Anubias?

Flyer99

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Hello guys, just received these as a gift, but the person didn't tell me what they are?

Am I right in saying the big one is an anubias?

Not sure what the smaller ones are, unless they're baby plants from the mother.

Any info and also any tips on how to keep them and make them flourish
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would be appreciated.

Kind wishes to all.
 

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coriesinhawaii

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The large one is definitely anubias. I think the small ones are too, but a smaller variety. Anubias are one of the hardiest aquarium plants available so there's not a lot of stuff you need to do. So long as there's a source of nitrogen (e.g. fish waste or fertilizer if it's a fishless tank) and a light source. The one thing I would say is be sure not to bury the roots in substrate. They prefer their roots not to be buried. I use aquarium glue to attach them to rocks or decor. You can also use suction cups and cable ties to stick them to the wall of the aquarium.
 

itiwhetu

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They are Anubias attach them to a piece of wood with cable ties or Nylon thread and away you go. No ferts needed just fish poo.
 

anewbie

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The small one is a barteri var nana and the large one is a barteri var barteri. Both fairly common - when you 'plant' them be sure to NOT bury the rhizome (the long piece the leaves and root grow off of) in fact this should probably not touch the substrate as it will rot. Some people attach them to rocks/drift wood with glue or string but i never take that route. They are slow growing plants that require minimal amounts of light.
 
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Flyer99

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The large one is definitely anubias. I think the small ones are too, but a smaller variety. Anubias are one of the hardiest aquarium plants available so there's not a lot of stuff you need to do. So long as there's a source of nitrogen (e.g. fish waste or fertilizer if it's a fishless tank) and a light source. The one thing I would say is be sure not to bury the roots in substrate. They prefer their roots not to be buried. I use aquarium glue to attach them to rocks or decor. You can also use suction cups and cable ties to stick them to the wall of the aquarium.
Thank you, unfortunately I haven't got any rock big enough for the large anubias (its very big), so i've placed a weight underneath it and just pressed it slightly into the substrate, leaving the large rhizome above it and most of the roots, whereas the smaller ones ive used some black sewing thread and placed them on some rocks. Thanks again :)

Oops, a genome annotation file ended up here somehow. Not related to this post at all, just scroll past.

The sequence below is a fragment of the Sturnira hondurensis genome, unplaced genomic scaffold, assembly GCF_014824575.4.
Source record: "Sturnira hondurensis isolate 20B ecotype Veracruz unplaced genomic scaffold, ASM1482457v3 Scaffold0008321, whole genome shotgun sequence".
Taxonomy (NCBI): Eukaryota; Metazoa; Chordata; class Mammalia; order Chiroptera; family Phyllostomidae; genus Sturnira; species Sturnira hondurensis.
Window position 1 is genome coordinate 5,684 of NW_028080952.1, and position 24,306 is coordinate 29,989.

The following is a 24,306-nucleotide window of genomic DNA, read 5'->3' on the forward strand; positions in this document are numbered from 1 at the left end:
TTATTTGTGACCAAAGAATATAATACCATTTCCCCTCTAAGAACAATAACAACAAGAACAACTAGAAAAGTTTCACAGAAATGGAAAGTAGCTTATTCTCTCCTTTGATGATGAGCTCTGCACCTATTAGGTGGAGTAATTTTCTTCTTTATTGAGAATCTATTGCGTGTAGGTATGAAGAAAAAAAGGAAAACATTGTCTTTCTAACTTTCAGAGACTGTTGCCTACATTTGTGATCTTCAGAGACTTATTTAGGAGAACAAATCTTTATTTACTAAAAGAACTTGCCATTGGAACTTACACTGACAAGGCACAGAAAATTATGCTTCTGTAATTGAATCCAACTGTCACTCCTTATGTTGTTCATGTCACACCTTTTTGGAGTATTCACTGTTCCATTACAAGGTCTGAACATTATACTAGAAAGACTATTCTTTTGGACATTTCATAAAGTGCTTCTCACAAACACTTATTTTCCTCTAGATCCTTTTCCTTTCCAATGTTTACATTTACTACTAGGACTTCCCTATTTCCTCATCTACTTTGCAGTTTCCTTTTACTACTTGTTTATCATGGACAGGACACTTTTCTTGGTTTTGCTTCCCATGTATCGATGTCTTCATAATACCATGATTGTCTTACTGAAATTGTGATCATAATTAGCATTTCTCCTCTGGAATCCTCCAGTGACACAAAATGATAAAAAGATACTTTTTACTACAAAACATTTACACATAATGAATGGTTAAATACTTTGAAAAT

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Flyer99

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The small one is a barteri var nana and the large one is a barteri var barteri. Both fairly common - when you 'plant' them be sure to NOT bury the rhizome (the long piece the leaves and root grow off of) in fact this should probably not touch the substrate as it will rot. Some people attach them to rocks/drift wood with glue or string but i never take that route. They are slow growing plants that require minimal amounts of light.
Ah thats interesting, thanks for letting me know the two types! As mentioned in a reply above, ive just pushed it a little bit in the substrate to keep it down, but the entire rhizome is above. Thank you!
 

Dephea

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Idea - little suction cups (like the ones to hold the thermometer in the tank) - I used those and some clear fishing line, attached the plant to it and whacked it onto the glass :) I know you can try cotton thread too, or the aquarium glue. Made my background much nicer and fish love to hide there :) I would try that if you want to add some height to your plants :)
 

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itiwhetu

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Idea - little suction cups (like the ones to hold the thermometer in the tank) - I used those and some clear fishing line, attached the plant to it and whacked it onto the glass :) I know you can try cotton thread too, or the aquarium glue. Made my background much nicer and fish love to hide there :) I would try that if you want to add some height to your plants :)
Great idea looks fantastic, wish I had thought of that
 

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